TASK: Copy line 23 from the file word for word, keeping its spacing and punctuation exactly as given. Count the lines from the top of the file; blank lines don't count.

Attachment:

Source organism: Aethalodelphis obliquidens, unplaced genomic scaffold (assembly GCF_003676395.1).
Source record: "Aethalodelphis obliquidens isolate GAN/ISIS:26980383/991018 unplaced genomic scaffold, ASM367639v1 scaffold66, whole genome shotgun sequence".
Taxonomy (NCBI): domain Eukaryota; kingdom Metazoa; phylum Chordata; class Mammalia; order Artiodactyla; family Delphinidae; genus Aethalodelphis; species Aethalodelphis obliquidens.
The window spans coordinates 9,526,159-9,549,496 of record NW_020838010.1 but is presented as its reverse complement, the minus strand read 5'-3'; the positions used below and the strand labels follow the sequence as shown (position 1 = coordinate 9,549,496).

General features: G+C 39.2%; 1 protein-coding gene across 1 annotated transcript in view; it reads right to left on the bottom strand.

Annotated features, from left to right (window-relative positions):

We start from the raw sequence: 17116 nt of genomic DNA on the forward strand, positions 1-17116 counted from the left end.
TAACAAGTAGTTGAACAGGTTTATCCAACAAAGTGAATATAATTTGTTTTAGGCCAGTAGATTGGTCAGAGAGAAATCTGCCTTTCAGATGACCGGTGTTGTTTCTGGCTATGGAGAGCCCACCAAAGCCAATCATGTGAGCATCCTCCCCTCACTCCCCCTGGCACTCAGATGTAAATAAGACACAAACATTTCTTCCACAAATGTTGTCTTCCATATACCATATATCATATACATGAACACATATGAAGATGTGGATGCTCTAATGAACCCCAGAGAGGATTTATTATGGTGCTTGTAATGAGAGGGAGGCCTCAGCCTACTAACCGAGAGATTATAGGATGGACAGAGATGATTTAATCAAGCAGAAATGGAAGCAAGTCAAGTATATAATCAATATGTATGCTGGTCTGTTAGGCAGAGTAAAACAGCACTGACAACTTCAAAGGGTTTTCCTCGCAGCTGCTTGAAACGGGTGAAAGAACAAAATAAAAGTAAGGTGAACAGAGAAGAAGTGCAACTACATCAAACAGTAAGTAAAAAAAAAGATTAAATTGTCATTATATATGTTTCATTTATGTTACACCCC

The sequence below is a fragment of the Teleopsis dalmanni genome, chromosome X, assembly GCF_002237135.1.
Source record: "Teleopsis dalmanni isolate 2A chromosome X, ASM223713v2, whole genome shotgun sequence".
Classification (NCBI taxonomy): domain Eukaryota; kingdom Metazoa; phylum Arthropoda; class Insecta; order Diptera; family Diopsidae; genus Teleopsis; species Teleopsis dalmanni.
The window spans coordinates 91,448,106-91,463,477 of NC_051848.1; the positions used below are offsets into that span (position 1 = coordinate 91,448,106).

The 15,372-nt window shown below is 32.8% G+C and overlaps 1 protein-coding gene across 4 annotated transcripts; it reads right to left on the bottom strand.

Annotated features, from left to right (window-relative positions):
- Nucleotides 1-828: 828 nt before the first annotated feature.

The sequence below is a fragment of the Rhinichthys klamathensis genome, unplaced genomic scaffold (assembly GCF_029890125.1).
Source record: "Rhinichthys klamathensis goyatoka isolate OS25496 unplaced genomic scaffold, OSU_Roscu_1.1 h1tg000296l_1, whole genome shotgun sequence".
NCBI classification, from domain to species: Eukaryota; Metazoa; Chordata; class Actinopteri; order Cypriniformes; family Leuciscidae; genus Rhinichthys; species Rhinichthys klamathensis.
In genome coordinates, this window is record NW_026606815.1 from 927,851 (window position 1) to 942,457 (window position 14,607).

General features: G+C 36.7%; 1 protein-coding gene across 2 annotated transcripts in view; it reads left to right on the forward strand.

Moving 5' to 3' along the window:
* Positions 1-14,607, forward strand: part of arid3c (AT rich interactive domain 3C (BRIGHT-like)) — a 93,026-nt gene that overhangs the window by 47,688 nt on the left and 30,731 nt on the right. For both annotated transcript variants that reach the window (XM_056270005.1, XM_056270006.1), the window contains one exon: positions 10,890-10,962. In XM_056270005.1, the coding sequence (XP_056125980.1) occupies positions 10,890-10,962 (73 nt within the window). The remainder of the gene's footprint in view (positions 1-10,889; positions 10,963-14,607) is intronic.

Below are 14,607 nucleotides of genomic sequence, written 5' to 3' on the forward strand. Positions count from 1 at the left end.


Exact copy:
Below are 14,607 nucleotides of genomic sequence, written 5' to 3' on the forward strand. Positions count from 1 at the left end.